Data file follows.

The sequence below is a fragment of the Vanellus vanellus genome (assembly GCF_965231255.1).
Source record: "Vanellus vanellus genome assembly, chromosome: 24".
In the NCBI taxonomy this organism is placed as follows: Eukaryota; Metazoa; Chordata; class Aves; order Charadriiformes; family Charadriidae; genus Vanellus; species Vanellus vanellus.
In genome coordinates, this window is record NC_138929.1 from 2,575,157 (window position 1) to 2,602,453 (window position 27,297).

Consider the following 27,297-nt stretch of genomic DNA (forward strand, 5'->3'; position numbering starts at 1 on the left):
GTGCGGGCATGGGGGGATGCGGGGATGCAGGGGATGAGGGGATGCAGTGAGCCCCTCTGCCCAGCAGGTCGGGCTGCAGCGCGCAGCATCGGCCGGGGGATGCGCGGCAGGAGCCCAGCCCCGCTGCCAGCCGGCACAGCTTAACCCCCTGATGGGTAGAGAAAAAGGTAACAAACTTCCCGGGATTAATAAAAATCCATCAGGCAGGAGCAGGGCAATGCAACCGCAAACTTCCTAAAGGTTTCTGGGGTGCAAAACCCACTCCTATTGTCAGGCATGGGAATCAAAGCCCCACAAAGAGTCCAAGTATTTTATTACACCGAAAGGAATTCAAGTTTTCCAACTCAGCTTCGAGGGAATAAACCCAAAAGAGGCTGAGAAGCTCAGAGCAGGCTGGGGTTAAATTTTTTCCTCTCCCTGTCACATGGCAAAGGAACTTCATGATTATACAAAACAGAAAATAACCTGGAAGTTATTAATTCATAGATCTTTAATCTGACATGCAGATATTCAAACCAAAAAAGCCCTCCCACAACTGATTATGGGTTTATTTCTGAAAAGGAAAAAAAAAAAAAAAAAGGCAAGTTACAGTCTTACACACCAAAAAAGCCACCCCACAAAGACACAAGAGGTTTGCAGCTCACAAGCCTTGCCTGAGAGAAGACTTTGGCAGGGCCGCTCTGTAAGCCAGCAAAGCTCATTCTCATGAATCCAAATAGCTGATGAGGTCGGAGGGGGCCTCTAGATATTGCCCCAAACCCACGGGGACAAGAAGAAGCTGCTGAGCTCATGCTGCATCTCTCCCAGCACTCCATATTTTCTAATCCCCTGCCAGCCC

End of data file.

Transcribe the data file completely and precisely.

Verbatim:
The sequence below is a fragment of the Vanellus vanellus genome (assembly GCF_965231255.1).
Source record: "Vanellus vanellus genome assembly, chromosome: 24".
In the NCBI taxonomy this organism is placed as follows: Eukaryota; Metazoa; Chordata; class Aves; order Charadriiformes; family Charadriidae; genus Vanellus; species Vanellus vanellus.
In genome coordinates, this window is record NC_138929.1 from 2,575,157 (window position 1) to 2,602,453 (window position 27,297).

Consider the following 27,297-nt stretch of genomic DNA (forward strand, 5'->3'; position numbering starts at 1 on the left):
GTGCGGGCATGGGGGGATGCGGGGATGCAGGGGATGAGGGGATGCAGTGAGCCCCTCTGCCCAGCAGGTCGGGCTGCAGCGCGCAGCATCGGCCGGGGGATGCGCGGCAGGAGCCCAGCCCCGCTGCCAGCCGGCACAGCTTAACCCCCTGATGGGTAGAGAAAAAGGTAACAAACTTCCCGGGATTAATAAAAATCCATCAGGCAGGAGCAGGGCAATGCAACCGCAAACTTCCTAAAGGTTTCTGGGGTGCAAAACCCACTCCTATTGTCAGGCATGGGAATCAAAGCCCCACAAAGAGTCCAAGTATTTTATTACACCGAAAGGAATTCAAGTTTTCCAACTCAGCTTCGAGGGAATAAACCCAAAAGAGGCTGAGAAGCTCAGAGCAGGCTGGGGTTAAATTTTTTCCTCTCCCTGTCACATGGCAAAGGAACTTCATGATTATACAAAACAGAAAATAACCTGGAAGTTATTAATTCATAGATCTTTAATCTGACATGCAGATATTCAAACCAAAAAAGCCCTCCCACAACTGATTATGGGTTTATTTCTGAAAAGGAAAAAAAAAAAAAAAAAGGCAAGTTACAGTCTTACACACCAAAAAAGCCACCCCACAAAGACACAAGAGGTTTGCAGCTCACAAGCCTTGCCTGAGAGAAGACTTTGGCAGGGCCGCTCTGTAAGCCAGCAAAGCTCATTCTCATGAATCCAAATAGCTGATGAGGTCGGAGGGGGCCTCTAGATATTGCCCCAAACCCACGGGGACAAGAAGAAGCTGCTGAGCTCATGCTGCATCTCTCCCAGCACTCCATATTTTCTAATCCCCTGCCAGCCC